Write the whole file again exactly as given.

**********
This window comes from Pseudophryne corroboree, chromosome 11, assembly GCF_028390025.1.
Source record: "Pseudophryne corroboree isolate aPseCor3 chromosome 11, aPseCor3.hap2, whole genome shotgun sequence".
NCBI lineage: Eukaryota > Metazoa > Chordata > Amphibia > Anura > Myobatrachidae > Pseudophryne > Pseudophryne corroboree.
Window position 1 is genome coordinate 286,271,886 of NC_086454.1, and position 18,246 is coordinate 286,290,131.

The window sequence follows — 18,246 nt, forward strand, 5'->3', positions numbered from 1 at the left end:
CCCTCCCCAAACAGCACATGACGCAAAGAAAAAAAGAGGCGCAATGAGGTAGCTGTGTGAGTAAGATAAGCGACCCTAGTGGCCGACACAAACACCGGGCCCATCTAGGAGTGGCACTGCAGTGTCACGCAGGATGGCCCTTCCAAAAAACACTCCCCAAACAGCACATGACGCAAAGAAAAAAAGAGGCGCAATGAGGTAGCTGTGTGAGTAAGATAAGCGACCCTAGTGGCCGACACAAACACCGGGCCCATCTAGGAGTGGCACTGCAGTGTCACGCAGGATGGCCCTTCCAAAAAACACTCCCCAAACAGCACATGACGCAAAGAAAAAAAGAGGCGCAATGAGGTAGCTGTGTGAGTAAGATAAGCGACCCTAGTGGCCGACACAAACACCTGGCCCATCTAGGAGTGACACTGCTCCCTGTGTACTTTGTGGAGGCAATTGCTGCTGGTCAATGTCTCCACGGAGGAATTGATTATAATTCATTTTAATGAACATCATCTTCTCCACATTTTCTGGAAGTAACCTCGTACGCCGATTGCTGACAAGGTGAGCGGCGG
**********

This window comes from Pseudophryne corroboree, chromosome 11, assembly GCF_028390025.1.
Source record: "Pseudophryne corroboree isolate aPseCor3 chromosome 11, aPseCor3.hap2, whole genome shotgun sequence".
NCBI lineage: Eukaryota > Metazoa > Chordata > Amphibia > Anura > Myobatrachidae > Pseudophryne > Pseudophryne corroboree.
Window position 1 is genome coordinate 286,271,886 of NC_086454.1, and position 18,246 is coordinate 286,290,131.

The window sequence follows — 18,246 nt, forward strand, 5'->3', positions numbered from 1 at the left end:
CCCTCCCCAAACAGCACATGACGCAAAGAAAAAAAGAGGCGCAATGAGGTAGCTGTGTGAGTAAGATAAGCGACCCTAGTGGCCGACACAAACACCGGGCCCATCTAGGAGTGGCACTGCAGTGTCACGCAGGATGGCCCTTCCAAAAAACACTCCCCAAACAGCACATGACGCAAAGAAAAAAAGAGGCGCAATGAGGTAGCTGTGTGAGTAAGATAAGCGACCCTAGTGGCCGACACAAACACCGGGCCCATCTAGGAGTGGCACTGCAGTGTCACGCAGGATGGCCCTTCCAAAAAACACTCCCCAAACAGCACATGACGCAAAGAAAAAAAGAGGCGCAATGAGGTAGCTGTGTGAGTAAGATAAGCGACCCTAGTGGCCGACACAAACACCTGGCCCATCTAGGAGTGACACTGCTCCCTGTGTACTTTGTGGAGGCAATTGCTGCTGGTCAATGTCTCCACGGAGGAATTGATTATAATTCATTTTAATGAACATCATCTTCTCCACATTTTCTGGAAGTAACCTCGTACGCCGATTGCTGACAAGGTGAGCGGCGG